Ask First?

My friend and colleague, Debbie Cannon, marketing genius and, along with Vici Nagel, the muscle that makes the Academy for Grass Roots Organizations  in the Inland Empire l so strong, recently asked whether I thought it was best to first tell a potential funder or supporter about why there is a good fit and then ask for the donation or to ask first and then explain about the fit.

Great question.  And one where that definitive answer works:  It depends.

As with everything, context is all.  So yes—when you make the appointment or make that first touch, you must give the prospect some indication of why you are doing so.

If you are using someone to open a door, you could say “Joe thought we should meet,” but I think it is better to say “Joe thought we should meet as he thinks you would be interested in……”  On the other hand, if the prospect is a regular supporter, the ask might come first:  “Hi Sally, I want to get together to talk about this year’s donation/sponsorship.”

To me, the best thing is to start with a conversation.  Give them just enough information to open the door to a discussion (which means they are answering open-ended questions and telling you things you need to know).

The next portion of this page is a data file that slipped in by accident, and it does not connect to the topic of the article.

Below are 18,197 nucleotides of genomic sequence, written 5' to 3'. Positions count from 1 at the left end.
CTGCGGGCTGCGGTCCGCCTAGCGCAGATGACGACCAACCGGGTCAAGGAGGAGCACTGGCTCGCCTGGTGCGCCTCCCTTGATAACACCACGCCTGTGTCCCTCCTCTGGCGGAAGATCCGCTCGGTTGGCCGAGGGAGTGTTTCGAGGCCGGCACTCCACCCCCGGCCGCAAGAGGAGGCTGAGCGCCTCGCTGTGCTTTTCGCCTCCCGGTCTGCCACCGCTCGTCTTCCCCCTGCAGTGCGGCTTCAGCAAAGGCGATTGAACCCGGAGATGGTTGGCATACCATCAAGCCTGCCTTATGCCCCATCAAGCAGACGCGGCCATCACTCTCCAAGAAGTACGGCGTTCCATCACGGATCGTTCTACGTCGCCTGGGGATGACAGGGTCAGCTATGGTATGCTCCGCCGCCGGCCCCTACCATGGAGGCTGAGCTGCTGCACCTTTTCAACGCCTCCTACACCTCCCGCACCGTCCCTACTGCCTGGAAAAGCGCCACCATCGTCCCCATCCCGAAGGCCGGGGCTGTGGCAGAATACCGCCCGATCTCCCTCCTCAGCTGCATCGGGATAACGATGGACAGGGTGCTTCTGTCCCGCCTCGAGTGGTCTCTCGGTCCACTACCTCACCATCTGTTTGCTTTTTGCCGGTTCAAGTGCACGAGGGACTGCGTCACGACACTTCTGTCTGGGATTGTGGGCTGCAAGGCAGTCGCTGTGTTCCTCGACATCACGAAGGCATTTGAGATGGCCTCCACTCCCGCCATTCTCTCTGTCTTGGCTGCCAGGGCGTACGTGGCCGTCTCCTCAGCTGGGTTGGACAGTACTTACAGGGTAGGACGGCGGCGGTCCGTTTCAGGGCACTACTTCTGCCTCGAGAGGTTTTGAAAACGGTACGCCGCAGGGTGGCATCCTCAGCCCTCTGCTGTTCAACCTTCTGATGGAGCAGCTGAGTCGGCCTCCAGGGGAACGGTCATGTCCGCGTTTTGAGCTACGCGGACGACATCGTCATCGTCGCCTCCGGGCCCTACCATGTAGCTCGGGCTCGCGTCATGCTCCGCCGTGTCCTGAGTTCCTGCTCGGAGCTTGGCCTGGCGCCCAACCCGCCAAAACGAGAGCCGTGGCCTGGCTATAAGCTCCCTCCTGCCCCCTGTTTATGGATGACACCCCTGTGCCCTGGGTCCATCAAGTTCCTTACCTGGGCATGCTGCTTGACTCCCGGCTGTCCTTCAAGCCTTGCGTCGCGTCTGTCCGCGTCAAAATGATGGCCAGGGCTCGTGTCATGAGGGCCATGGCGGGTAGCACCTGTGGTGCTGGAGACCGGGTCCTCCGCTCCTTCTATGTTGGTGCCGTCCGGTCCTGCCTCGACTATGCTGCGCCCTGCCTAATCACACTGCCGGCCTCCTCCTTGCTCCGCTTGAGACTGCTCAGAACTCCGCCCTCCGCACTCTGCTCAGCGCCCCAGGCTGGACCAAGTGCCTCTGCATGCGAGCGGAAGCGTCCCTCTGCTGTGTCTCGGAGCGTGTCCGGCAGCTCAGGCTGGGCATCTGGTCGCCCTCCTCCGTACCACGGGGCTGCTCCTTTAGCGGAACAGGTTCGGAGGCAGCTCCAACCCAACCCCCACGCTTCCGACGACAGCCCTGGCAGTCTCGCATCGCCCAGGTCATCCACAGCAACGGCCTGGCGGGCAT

You may think you know why there is a good fit:  Local Bank—we can get your name up in front of the very people you want to be serving.  But a conversation may (also) tell you that the bank manager—who controls the money—also has a sister who is homeless, a kid who is special needs, whatever OR is best friends with your board chair and these reasons will get you either the gift or a larger gift.

For individual donors, it is even more important to ask first—not for the gift but why they care and what they want to accomplish with their gift.

It’s an overused phrase but “one size does NOT fit all,” and I think the best fundraising happens when we are donor-centric and pay attention to what the donor needs at the time and how we can best serve those needs.

Janet Levine works with nonprofits, helping them to increase their fundraising capacity and become more donor centric.  Learn more at http://janetlevineconsulting or email her at and ask for a free, 30-minute consultation.



About janetlevineconsulting

For over 20 years, Janet Levine has worked for and with nonprofit and educational organizations, helping to grow their advancement programs. Her consulting company, Janet Levine Consulting, serves a wide range of organizations from small, all-volunteer agencies to major national organizations. She regularly teaches courses in non-profit management, fundraising and grant development, both face-to-face and online at In addition to her nonprofit work, Janet brings years of experience as a business and sales manager in the for-profit sector. She has an MBA from the Graziadio School of Business at Pepperdine University.
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